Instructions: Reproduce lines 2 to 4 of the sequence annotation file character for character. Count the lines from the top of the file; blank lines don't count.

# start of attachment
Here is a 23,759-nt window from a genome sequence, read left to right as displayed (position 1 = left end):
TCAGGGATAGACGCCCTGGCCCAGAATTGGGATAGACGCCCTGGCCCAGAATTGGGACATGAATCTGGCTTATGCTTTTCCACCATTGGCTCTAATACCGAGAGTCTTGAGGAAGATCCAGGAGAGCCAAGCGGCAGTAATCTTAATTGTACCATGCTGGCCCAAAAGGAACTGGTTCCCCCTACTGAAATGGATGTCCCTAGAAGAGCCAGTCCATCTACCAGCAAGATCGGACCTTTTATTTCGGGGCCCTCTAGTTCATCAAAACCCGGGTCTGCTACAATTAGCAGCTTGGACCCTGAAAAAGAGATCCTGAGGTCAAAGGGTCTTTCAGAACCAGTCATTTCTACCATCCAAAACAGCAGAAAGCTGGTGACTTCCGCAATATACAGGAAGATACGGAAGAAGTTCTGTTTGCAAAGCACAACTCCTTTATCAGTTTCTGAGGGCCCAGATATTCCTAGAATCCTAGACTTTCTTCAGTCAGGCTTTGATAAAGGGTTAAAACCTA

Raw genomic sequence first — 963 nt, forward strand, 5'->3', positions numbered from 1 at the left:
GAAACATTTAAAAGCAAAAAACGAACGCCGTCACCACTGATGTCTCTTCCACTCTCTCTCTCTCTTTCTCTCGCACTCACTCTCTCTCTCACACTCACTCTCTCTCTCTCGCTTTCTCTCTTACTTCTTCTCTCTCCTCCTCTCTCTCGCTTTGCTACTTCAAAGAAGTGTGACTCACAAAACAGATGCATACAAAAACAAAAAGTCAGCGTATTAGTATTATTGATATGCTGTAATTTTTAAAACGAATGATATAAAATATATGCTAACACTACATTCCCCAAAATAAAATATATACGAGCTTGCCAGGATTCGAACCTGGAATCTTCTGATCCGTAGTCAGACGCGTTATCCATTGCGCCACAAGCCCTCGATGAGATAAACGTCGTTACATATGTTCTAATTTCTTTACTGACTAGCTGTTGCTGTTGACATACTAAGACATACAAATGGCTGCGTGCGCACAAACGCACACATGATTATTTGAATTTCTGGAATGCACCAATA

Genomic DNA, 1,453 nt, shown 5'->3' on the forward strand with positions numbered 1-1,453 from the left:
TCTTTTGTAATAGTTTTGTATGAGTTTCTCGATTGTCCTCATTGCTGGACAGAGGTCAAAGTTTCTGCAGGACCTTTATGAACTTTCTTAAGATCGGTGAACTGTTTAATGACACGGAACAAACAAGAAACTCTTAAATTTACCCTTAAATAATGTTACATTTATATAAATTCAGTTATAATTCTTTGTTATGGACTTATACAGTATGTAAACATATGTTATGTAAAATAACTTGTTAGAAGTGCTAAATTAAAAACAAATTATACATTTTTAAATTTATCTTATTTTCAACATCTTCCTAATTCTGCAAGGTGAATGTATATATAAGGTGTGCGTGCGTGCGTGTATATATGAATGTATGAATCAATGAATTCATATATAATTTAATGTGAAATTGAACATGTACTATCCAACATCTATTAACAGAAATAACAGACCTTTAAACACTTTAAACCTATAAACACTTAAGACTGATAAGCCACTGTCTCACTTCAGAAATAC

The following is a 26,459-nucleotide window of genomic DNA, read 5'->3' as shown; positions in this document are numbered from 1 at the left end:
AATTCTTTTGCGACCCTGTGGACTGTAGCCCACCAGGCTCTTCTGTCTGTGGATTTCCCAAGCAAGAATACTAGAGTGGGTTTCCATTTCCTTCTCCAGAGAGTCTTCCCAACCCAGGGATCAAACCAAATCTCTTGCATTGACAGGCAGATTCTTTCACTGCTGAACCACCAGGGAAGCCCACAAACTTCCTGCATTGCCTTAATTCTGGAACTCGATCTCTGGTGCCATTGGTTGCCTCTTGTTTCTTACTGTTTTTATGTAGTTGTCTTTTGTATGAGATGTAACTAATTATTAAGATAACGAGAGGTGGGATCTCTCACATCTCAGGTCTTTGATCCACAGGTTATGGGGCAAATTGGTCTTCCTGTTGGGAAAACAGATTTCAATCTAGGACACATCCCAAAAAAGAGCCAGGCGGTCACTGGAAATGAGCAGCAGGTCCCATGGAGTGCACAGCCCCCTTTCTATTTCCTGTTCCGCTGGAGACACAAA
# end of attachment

TCAGGGATAGACGCCCTGGCCCAGAATTGGGATAGACGCCCTGGCCCAGAATTGGGACATGAATCTGGCTTATGCTTTTCCACCATTGGCTCTAATACCGAGAGTCTTGAGGAAGATCCAGGAGAGCCAAGCGGCAGTAATCTTAATTGTACCATGCTGGCCCAAAAGGAACTGGTTCCCCCTACTGAAATGGATGTCCCTAGAAGAGCCAGTCCATCTACCAGCAAGATCGGACCTTTTATTTCGGGGCCCTCTAGTTCATCAAAACCCGGGTCTGCTACAATTAGCAGCTTGGACCCTGAAAAAGAGATCCTGAGGTCAAAGGGTCTTTCAGAACCAGTCATTTCTACCATCCAAAACAGCAGAAAGCTGGTGACTTCCGCAATATACAGGAAGATACGGAAGAAGTTCTGTTTGCAAAGCACAACTCCTTTATCAGTTTCTGAGGGCCCAGATATTCCTAGAATCCTAGACTTTCTTCAGTCAGGCTTTGATAAAGGGTTAAAACCTA

Raw genomic sequence first — 963 nt, forward strand, 5'->3', positions numbered from 1 at the left:
GAAACATTTAAAAGCAAAAAACGAACGCCGTCACCACTGATGTCTCTTCCACTCTCTCTCTCTCTTTCTCTCGCACTCACTCTCTCTCTCACACTCACTCTCTCTCTCTCGCTTTCTCTCTTACTTCTTCTCTCTCCTCCTCTCTCTCGCTTTGCTACTTCAAAGAAGTGTGACTCACAAAACAGATGCATACAAAAACAAAAAGTCAGCGTATTAGTATTATTGATATGCTGTAATTTTTAAAACGAATGATATAAAATATATGCTAACACTACATTCCCCAAAATAAAATATATACGAGCTTGCCAGGATTCGAACCTGGAATCTTCTGATCCGTAGTCAGACGCGTTATCCATTGCGCCACAAGCCCTCGATGAGATAAACGTCGTTACATATGTTCTAATTTCTTTACTGACTAGCTGTTGCTGTTGACATACTAAGACATACAAATGGCTGCGTGCGCACAAACGCACACATGATTATTTGAATTTCTGGAATGCACCAATA